Hello there – just a quick holiday note to share a holiday experience: teaching a kid to knit!

 

Many knitters I met often told me they had learnt the craft when they were a child, mostly with their grandmas – for some of them it just clicked while others did not knit for many years until they picked it up again.

Obviously, knitting has evolved a great deal over the last three or four decades.

When my grandma tried to teach me to knit, the endless red garter stitch acrylic scarf was the only option, sometimes with antediluvian supplies. Giving up the whole thing was very tempting then.

There are definitely nicer ways to go around it today although the main difficulty is still the kid who can get bored soo easily.

My guinea pig has been a very sweet seven-year-old girl who is always eager to do new activities with grown-ups.

She and I have been doing crafts for a couple of years now: necklaces, drawing, scrapbooking etc.

For knitting, I had a few ideas on how to proceed:

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Obviously, cheap, synthetic yarn is still the way to go, preferably of a colour the kid likes, quality Sport because it knits quickly.

 

Addi makes coloured needles for kids. The great thing about them is that a pair is two-colour, which makes it easier for a child at the beginning!

 

Then comes the question of a first project, which basically has to be garter stitch rectangle.

 

A scarf for a kid is way too long and boring, but a scarf for a teddy bear or a headband for a girl are more interesting options in my opinion.

Personally, I just went for a tiny bow made of a few rows of 8 stitches each. Once it is done you just roll a yarn at the centre and here you go! Then you can put it on a bag or a hairpin.

 

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We eventually decided to go further and knit a small purse.

Tutorial:

– CO 20 stitches on 2 pairs of needles and knit two garter stitch squares.

– Then knit a couple of extra rows on one of the squares before decreasing every row until you have six stitches left.

Sew a button and make a few simple crochet stitches to make a buttonhole.

The purse strap was just a plait of several yarns.

At this stage, I feel quite silly because I forgot to take a picture of the bag before the kid left.

Fortunately, Gimp (kindof) made up for my  oversight.

 

 

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Ok so no, it does not look ridiculous, it just matches the anarchic stitches of my pupil.

To conclude, I have a mixed feeling on the experience. I am positive she liked it, but mostly because she had a bag at the end- here I must add that I knitted most of it toward the end so that she could actually leave with it! I think she was just a bit impatient for knitting, which is ok given that at 7, children just begin to learn in a serious way, but may be reluctant to do so for activities which just seem fun.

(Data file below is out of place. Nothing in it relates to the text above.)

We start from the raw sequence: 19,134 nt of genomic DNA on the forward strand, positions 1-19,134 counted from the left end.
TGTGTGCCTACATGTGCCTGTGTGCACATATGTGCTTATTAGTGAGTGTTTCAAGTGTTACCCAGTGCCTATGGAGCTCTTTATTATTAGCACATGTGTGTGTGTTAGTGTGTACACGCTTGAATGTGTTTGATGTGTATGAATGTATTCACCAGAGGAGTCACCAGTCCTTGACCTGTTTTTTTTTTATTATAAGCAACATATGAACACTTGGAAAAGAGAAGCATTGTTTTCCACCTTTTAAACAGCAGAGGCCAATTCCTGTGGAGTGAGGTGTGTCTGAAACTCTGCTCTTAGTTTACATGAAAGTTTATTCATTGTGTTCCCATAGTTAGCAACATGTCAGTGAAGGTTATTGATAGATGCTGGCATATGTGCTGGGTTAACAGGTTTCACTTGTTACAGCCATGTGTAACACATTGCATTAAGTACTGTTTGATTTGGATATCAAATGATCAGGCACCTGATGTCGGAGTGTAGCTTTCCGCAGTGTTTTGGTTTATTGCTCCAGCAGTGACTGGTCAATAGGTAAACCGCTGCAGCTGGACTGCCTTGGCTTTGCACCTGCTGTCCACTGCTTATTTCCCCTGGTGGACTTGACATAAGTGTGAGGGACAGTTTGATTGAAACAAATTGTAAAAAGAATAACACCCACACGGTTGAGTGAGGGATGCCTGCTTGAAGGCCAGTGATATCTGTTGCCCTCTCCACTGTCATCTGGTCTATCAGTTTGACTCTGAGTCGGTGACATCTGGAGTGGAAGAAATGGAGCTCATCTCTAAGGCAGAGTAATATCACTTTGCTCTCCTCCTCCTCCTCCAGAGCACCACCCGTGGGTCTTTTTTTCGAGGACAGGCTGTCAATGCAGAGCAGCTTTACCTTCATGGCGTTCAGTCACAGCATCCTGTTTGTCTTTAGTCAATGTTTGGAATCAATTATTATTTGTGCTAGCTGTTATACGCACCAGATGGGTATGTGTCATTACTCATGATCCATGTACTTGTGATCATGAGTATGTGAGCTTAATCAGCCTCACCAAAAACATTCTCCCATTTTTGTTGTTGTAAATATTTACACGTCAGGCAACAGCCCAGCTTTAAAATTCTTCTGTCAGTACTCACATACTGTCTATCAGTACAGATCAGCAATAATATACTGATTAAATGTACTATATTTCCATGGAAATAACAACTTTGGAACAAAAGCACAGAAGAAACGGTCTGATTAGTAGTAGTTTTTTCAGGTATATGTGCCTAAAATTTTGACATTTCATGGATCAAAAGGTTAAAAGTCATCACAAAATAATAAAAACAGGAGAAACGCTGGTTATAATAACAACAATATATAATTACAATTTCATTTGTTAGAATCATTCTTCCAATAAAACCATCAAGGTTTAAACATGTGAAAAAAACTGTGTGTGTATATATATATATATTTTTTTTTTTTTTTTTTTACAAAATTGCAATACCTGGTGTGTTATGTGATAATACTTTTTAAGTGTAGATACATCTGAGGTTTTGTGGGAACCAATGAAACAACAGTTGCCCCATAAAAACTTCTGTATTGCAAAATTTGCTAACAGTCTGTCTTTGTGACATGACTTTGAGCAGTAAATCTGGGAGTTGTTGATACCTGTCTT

Any experience to share?

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Spinning with a Fantasia wheel

I have been busy for the last few days practising my latest passion!

My birthday gift this year was a fantastic spinning wheel! Not an old thing bought from a garage sale with a warped wheel but a brandnew machine, ie the Fantasia by Kromski that I found on a secondhand website from a young woman who had decided spinning was not her thing after all. As for me, I am still busy trying to convince my friends I have not turned into a crazy survivalist but that it is a true, noble hobby.

 

So this is a Fantasia:

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Obviously, it does not look like a vintage item, I wouldn’t have minded because I am rather fond of Saxony-like/princess spinning wheels – it has a modern, curvy design and it just works perfectly.

 

I have been sitting on my baclony looking on the sea with a (gorgeous! sensational!) BFL roving from Oxford Fiberworks and I pumped away on this two-treadle beauty.

 

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A moment later, I had some yarn on a bobbin:

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The key-thing about spinning is the same as in knitting, crochet or sewing: it’s all about getting the right tension!

Here my yarn is not perfectly even but it is fine – it is a single yarn. To make it more resistant it has to be plyed with another yarn.

And here again, tension is the key – the tension is not quite even on my skein – I tend to underply.

 

 

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And lastly, a tiny knitted gauge where you can see the irregularities – but I am happy with my skein, it is warm and soft and will make a cool project.

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I am currently spinning part of Coco’s fleece – Coco is a lovely alpaca from Oxfordshire, I will show you the result shortly.

 

This is what I see from my balcony (Ploemeur, Brittany).

 

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